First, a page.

Like the propeller blades of an airplane, wind turbine blades use the moving air to power an electric generator that supplies an electric current.
The UK is ranked as the world’s eighth largest producer of wind power – not so surprising when you consider that we hold the title for being Europe’s windiest country!
The benefits of wind turbines
They cut your electricity bills: wind is free, so once you've paid for the initial installation your electricity costs will be reduced.
You get paid for what you generate: through Feed-in-Tariffs, you get paid for the electricity you generate even if you use it. What you don't use, you can export to the local grid - and you’ll get paid for that too!
Wind turbines cut your carbon footprint: wind electricity is green, renewable energy and doesn't release any harmful carbon dioxide or other pollutants.
You can store electricity for a calm day: if your home isn't connected to the national grid you can store excess electricity in batteries and use it when there is no wind.
What to Expect from a Wind Farm
Ranging from 25 to 80 metres high withfans spanning up to 65 metres in diameter, wind turbines are one of the safest forms of energy technology. They are also one of the most popular with 8 out of 10 people in surveys in favour of wind farms.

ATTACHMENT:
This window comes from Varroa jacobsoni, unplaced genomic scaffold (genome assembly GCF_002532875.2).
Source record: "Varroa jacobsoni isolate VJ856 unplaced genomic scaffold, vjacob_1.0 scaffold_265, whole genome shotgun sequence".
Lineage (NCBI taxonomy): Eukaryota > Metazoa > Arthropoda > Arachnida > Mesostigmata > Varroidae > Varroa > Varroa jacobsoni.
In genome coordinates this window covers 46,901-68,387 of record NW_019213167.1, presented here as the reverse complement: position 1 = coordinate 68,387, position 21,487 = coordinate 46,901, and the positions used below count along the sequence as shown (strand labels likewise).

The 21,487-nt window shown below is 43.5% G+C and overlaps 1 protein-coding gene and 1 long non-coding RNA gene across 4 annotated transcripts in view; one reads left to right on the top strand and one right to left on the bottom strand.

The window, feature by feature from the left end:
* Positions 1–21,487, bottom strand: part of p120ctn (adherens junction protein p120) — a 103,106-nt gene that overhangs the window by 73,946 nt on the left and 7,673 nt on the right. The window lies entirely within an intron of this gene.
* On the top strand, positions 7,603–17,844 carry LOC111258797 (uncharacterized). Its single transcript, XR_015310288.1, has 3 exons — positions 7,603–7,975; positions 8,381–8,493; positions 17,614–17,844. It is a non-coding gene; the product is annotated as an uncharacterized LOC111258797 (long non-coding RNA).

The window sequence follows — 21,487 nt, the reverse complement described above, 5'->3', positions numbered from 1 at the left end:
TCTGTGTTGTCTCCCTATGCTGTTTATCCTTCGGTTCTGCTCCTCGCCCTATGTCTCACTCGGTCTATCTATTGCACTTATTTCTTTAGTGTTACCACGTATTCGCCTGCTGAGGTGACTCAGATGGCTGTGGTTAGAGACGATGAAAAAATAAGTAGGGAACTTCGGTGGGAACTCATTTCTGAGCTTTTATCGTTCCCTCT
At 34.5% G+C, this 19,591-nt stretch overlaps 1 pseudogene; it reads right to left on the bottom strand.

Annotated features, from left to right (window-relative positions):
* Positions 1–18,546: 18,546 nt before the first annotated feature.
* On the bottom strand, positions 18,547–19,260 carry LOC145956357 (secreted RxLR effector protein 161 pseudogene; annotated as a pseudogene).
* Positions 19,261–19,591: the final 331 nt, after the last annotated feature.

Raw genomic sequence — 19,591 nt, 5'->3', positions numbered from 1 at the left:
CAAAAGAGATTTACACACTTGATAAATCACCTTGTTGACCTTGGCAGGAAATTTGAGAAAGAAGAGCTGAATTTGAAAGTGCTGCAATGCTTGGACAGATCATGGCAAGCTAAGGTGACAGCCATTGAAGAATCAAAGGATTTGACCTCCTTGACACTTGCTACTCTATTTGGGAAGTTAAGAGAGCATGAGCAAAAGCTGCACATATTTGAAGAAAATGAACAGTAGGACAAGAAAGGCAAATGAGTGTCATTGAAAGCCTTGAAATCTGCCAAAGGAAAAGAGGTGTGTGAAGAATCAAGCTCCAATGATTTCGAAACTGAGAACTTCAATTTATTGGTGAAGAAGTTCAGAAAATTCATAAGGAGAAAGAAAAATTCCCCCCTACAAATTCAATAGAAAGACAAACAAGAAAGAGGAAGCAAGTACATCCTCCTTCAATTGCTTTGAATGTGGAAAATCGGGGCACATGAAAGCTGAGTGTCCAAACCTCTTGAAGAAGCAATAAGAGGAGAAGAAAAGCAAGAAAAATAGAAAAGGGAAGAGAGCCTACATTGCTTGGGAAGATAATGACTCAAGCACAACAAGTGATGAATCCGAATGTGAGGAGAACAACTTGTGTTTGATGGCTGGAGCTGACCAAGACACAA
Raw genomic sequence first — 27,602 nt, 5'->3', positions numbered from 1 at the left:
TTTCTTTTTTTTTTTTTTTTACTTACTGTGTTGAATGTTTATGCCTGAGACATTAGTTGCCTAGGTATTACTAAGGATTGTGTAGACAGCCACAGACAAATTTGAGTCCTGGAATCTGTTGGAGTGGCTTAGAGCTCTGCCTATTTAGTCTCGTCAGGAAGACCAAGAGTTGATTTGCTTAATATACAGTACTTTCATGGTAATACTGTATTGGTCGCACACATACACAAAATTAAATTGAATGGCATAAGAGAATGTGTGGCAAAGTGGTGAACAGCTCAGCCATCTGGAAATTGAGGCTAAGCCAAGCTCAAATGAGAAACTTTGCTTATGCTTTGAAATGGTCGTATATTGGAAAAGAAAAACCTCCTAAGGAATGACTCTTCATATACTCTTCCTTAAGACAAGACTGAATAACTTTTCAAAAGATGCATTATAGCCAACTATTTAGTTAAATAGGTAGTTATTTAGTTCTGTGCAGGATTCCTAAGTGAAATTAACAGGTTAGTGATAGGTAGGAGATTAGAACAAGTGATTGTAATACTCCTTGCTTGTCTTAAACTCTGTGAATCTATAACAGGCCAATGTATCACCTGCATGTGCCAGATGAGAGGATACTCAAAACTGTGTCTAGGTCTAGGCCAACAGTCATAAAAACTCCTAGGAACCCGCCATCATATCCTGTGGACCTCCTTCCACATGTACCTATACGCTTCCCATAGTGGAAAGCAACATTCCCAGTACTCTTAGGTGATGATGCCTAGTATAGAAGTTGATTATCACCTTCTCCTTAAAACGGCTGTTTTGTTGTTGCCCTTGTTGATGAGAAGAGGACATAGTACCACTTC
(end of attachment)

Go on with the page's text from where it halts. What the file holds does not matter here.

Wind turbines have been developed so that mechanical noise is virtually undetectable. There are very strict guidelines in place to ensure there is no noise pollution in residential areas.
It turns out that in order to meet our energy needs wind farms need a mix of onshore and offshore winds. As things are at present onshore wind arms are definitely more economical.
Wind turbines keep on giving too as they are one of the cheapest forms or renewable energy, at just 3 pence per unit. The average wind farm will also pay for the energy used in its construction within six to eight months which is more favourable compared to coal or nuclear power, which take around six months.
For more information about wind farms you can visit the British Wind Association.
More information about Wind Turbines:
Horizontal-axis wind turbines (HAWT) have the main rotor shaft and electrical generator at the top of a tower, and must be pointed into the wind.
Vertical-axis wind turbines (or VAWTs) have the main rotor shaft arranged vertically. Key advantages of this arrangement are that the turbine does not need to be pointed into the wind to be effective.
Savonius wind turbines; The turbine consists of a number of aerofoils, usually - but not always - vertically mounted on a rotating shaft or framework, either ground stationed or tethered in airborne systems. This in essence is the same as the black disc you see spinning on the top of vans however this is used to draw air in for ventilation.